Training at Sushi Matsumoto and working toward the dream of opening a restaurant independently.
So why did you decide to take a job at Sushi Matsumoto?
It’s a pretty popular restaurant, so I had already heard a little bit about it beforehand. It was also close to Kyoto, so I knew that this would be a really good professional opportunity for me. I could see right away that it would be a good fit for what I wanted out of my career and I jumped at the chance.
Honestly, the position at Matsumoto wasn’t anything close to what I had before, since the salary was lower than my previous job outside of the industry, as well as my first job at the sushi chain. But, I wanted to try and put in a good ten years of work. I thought that I really had to give it my all and make it happen, even if it meant working for ten years at an apprentice level position with low pay. I was 25 at the time, so I figured I could open up my own place at 35, which wasn’t too late in my mind.
It’s pretty amazing that you could envision this entire ten year span of time for yourself. How was it at Matsumoto during your time training there?
Other than me it was just the manager Mr. Matsumoto and his wife, so as you can imagine it was very hectic and busy with just the three of us. I lived at the restaurant in a room without a bath or TV, which was a pretty stoic way to live and work.
My simple pleasure at the time was seeing how much the skills that I acquired at my first job came in handy. It was much more than I could have imagined.
As expected, working at Sushi Matsumoto was extremely trying, but I never thought about giving up. Mr. Matsumoto put his faith in me and let me take on the bulk of responsibility at the restaurant, which meant that even after I moved on to start my own restaurant it was never exceptionally difficult, since I could always fall back on the skills I picked up at Sushi Matsumoto. Working at Sushi Matsumoto let me envision opening up a restaurant of my own, and for that I am extremely grateful.
It must have been intense taking on that kind of responsibility at a young age with lots of difficult work to handle.
Yeah it really was. Mr. Matsumoto was 41 at the time, and even though the work exceptionally difficult, he was very friendly and easy to work with. When I was starting to work on the idea of opening up my own place I started to have doubts about it. But Mr. Matsumoto came to me and said, “Giving up becomes easy once you start to think about it, but you’re not just anyone and I think you should know that.” Those words really stuck with me and I knew that I couldn’t give up.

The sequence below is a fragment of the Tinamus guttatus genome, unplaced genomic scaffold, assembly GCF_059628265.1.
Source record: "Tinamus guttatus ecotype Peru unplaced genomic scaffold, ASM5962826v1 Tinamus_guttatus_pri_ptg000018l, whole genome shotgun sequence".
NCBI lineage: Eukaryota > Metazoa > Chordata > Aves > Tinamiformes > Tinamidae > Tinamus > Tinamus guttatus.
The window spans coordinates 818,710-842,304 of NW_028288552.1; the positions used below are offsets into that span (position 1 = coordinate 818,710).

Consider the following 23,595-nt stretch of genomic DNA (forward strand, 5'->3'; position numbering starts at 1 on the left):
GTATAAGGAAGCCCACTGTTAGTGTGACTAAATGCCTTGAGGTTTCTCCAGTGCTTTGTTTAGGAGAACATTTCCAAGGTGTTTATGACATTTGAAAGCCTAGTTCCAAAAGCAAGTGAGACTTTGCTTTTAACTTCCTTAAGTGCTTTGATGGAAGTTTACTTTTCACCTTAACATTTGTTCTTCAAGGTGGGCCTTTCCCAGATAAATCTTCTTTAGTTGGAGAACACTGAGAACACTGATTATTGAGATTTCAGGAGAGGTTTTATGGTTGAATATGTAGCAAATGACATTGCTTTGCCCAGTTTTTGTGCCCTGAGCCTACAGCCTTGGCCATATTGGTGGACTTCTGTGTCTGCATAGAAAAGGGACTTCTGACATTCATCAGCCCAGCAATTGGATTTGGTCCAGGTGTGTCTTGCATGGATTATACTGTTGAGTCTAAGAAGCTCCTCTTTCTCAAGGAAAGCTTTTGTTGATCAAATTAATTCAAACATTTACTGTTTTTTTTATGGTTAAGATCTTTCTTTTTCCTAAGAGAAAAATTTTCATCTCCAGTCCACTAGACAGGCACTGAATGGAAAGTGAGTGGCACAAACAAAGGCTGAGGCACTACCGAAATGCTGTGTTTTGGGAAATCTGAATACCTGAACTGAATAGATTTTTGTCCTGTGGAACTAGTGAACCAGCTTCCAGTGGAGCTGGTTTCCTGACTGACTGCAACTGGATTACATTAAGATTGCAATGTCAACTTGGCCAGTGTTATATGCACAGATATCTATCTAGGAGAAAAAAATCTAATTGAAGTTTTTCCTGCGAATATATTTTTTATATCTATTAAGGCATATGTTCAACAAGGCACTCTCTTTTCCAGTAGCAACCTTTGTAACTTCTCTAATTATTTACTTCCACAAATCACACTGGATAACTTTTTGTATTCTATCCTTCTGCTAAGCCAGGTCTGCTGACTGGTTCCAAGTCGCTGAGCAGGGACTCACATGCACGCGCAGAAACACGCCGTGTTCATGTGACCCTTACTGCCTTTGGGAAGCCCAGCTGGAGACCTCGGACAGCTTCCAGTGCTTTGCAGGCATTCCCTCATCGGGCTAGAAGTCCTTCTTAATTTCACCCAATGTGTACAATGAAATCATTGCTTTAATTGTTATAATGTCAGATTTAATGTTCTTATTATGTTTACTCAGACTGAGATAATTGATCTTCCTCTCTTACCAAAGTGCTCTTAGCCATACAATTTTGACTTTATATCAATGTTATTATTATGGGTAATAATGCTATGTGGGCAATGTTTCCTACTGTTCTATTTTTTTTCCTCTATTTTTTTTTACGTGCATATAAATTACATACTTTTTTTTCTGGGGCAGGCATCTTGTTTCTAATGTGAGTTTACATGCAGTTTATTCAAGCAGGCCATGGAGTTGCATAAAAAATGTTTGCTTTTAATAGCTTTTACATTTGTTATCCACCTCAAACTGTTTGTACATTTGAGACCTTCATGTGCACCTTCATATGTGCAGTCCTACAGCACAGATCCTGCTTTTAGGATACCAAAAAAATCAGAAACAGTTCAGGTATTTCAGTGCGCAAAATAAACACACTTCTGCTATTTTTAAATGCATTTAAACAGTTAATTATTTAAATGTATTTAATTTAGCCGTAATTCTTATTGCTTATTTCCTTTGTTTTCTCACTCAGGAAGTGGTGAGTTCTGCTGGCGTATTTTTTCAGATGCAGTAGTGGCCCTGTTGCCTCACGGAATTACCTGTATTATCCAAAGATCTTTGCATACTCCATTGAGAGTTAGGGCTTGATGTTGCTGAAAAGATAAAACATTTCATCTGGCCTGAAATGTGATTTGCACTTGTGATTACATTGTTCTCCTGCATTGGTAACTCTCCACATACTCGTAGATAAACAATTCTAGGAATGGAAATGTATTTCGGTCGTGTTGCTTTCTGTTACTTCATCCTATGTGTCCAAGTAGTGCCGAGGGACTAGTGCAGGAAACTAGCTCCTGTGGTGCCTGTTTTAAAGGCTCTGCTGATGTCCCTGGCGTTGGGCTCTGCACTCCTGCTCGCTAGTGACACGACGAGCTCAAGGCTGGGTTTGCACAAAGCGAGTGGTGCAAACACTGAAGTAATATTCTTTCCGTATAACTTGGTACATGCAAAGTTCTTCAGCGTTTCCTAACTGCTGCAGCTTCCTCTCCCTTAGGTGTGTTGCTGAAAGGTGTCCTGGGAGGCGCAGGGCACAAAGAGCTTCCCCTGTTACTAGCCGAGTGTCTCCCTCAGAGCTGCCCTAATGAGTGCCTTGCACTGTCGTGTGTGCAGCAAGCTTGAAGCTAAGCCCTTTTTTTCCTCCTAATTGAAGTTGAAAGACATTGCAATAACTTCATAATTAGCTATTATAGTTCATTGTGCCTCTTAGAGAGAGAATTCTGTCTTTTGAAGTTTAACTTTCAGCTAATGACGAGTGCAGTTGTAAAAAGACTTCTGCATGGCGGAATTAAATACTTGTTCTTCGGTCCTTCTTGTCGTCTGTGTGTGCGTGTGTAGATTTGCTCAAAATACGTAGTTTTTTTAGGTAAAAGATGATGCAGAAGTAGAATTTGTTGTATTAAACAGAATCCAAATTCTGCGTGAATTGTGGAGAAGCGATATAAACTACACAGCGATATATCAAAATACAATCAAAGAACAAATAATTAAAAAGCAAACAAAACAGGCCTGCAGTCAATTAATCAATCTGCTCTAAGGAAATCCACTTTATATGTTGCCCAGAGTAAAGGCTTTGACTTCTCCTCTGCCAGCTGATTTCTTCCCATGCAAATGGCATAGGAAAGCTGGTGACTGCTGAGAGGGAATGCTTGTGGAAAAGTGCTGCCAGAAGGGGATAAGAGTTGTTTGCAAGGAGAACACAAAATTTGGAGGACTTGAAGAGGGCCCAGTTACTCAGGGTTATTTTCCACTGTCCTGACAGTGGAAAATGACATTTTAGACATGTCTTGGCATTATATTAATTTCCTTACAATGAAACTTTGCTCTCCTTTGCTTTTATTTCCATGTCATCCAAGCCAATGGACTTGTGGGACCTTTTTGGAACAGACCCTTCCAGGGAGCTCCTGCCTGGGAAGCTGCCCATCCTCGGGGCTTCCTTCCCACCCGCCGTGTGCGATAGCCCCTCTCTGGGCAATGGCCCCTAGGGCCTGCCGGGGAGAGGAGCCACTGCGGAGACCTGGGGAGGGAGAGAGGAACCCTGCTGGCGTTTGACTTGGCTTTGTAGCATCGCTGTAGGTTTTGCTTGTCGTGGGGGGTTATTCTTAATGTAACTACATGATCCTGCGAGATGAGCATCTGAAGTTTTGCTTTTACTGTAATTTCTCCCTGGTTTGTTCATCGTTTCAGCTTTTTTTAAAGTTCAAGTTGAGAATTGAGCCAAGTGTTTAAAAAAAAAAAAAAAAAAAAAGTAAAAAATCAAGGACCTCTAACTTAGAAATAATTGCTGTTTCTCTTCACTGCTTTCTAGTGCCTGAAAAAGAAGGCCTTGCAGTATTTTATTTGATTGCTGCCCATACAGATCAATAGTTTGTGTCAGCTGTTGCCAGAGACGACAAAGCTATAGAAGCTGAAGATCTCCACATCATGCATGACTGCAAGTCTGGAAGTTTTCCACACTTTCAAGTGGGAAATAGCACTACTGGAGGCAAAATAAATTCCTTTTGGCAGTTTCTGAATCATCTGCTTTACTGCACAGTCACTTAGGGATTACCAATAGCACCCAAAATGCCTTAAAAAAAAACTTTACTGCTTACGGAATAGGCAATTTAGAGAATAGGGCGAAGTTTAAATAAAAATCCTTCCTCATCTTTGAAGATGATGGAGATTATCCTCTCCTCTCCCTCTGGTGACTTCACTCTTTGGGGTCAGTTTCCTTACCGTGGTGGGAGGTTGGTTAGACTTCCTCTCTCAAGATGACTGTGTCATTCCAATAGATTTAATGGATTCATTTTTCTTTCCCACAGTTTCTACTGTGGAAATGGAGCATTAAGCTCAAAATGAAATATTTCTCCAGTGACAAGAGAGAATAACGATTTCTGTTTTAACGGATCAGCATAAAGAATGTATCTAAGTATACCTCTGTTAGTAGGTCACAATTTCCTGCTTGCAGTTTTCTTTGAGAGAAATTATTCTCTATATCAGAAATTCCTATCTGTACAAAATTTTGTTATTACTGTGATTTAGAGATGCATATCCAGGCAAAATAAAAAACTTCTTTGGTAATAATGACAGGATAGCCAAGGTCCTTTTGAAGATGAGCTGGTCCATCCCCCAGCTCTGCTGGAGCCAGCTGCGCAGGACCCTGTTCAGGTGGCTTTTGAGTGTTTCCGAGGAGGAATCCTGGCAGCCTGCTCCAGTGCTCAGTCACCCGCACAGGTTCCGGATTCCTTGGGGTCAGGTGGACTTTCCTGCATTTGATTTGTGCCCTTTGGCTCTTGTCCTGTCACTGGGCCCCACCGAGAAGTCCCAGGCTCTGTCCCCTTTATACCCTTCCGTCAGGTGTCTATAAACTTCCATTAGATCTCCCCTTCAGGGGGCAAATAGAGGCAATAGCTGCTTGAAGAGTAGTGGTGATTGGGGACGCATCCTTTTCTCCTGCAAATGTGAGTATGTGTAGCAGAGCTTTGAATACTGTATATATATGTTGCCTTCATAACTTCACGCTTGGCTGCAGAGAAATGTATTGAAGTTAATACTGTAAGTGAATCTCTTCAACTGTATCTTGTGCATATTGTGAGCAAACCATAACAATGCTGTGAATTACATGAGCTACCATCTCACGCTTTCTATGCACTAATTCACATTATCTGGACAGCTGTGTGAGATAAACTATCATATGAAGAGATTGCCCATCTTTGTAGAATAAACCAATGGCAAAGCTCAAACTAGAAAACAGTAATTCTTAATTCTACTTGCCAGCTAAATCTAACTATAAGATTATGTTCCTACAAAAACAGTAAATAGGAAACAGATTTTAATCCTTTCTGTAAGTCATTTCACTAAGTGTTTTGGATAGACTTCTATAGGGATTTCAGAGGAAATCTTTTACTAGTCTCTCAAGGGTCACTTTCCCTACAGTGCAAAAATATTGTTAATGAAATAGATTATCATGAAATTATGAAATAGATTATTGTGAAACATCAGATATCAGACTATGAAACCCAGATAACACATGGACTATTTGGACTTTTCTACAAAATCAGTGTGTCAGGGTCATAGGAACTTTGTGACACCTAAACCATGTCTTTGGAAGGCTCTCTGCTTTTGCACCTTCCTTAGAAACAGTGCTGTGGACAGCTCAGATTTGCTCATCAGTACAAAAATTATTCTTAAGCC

Setting out to create a new restaurant that shows respect to a former teacher.
You went on to open Sushi Hoshiyama in 2012. Could you tell us about that time?
After working at Matsumoto for five years I wanted to head out and open my own place when I turned 31. But, I wasn’t sure if I should open it up in Kyoto or Osaka. I went to work in Osaka after my high school graduation, and when it comes to high-end are, all I could conceive was Kitashinchi (laughs), so that’s how I got involved with my current location.
However, I didn’t have any previous connections in the area, so it was very difficult to get started at first. Some of my customers from Sushi Matsumoto were kind enough to stop by, and I had some good publicity in magazines, but even so there were days when nobody stopped in to eat. Nonetheless, word of mouth started to pick up and customers gradually started to increase.
Sushi Hoshiyama has the perfect atmosphere to savor the subtle flavors of sushi. How did you settle on creating this type of atmosphere?
Well I knew that I wanted something refined when it came to a dining atmosphere. At first the restaurant was meant to be a sort of 2nd Sushi Matsumoto. It’s my favorite restaurant, so I didn’t think it would be problematic to imitate it. When you first start learning you have to do it by imitating the work of others, so it’s quite natural to want to imitate the work of chefs you admire when you are first starting out.